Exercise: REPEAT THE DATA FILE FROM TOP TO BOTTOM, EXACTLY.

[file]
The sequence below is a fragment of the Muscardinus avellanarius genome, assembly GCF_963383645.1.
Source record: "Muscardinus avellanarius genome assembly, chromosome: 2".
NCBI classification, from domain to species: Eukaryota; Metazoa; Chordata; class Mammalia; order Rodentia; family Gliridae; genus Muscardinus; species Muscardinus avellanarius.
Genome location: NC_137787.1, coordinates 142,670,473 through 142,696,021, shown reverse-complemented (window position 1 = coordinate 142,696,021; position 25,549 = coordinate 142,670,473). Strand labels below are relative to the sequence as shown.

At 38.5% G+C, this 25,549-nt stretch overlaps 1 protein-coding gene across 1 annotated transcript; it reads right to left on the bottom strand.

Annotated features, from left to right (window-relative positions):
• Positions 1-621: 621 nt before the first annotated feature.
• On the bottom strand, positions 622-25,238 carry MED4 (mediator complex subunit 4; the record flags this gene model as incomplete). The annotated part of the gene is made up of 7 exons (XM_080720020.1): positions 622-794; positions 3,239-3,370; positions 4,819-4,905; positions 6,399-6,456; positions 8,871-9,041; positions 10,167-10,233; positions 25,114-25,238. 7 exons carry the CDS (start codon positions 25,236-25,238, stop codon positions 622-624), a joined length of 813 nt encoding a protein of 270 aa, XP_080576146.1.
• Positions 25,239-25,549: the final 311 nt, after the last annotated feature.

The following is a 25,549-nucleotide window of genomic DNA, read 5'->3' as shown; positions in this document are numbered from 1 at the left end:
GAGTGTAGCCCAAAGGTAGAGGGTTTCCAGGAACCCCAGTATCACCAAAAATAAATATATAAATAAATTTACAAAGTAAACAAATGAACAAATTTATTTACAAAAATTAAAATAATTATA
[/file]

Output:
The sequence below is a fragment of the Muscardinus avellanarius genome, assembly GCF_963383645.1.
Source record: "Muscardinus avellanarius genome assembly, chromosome: 2".
NCBI classification, from domain to species: Eukaryota; Metazoa; Chordata; class Mammalia; order Rodentia; family Gliridae; genus Muscardinus; species Muscardinus avellanarius.
Genome location: NC_137787.1, coordinates 142,670,473 through 142,696,021, shown reverse-complemented (window position 1 = coordinate 142,696,021; position 25,549 = coordinate 142,670,473). Strand labels below are relative to the sequence as shown.

At 38.5% G+C, this 25,549-nt stretch overlaps 1 protein-coding gene across 1 annotated transcript; it reads right to left on the bottom strand.

Annotated features, from left to right (window-relative positions):
• Positions 1-621: 621 nt before the first annotated feature.
• On the bottom strand, positions 622-25,238 carry MED4 (mediator complex subunit 4; the record flags this gene model as incomplete). The annotated part of the gene is made up of 7 exons (XM_080720020.1): positions 622-794; positions 3,239-3,370; positions 4,819-4,905; positions 6,399-6,456; positions 8,871-9,041; positions 10,167-10,233; positions 25,114-25,238. 7 exons carry the CDS (start codon positions 25,236-25,238, stop codon positions 622-624), a joined length of 813 nt encoding a protein of 270 aa, XP_080576146.1.
• Positions 25,239-25,549: the final 311 nt, after the last annotated feature.

The following is a 25,549-nucleotide window of genomic DNA, read 5'->3' as shown; positions in this document are numbered from 1 at the left end:
GAGTGTAGCCCAAAGGTAGAGGGTTTCCAGGAACCCCAGTATCACCAAAAATAAATATATAAATAAATTTACAAAGTAAACAAATGAACAAATTTATTTACAAAAATTAAAATAATTATA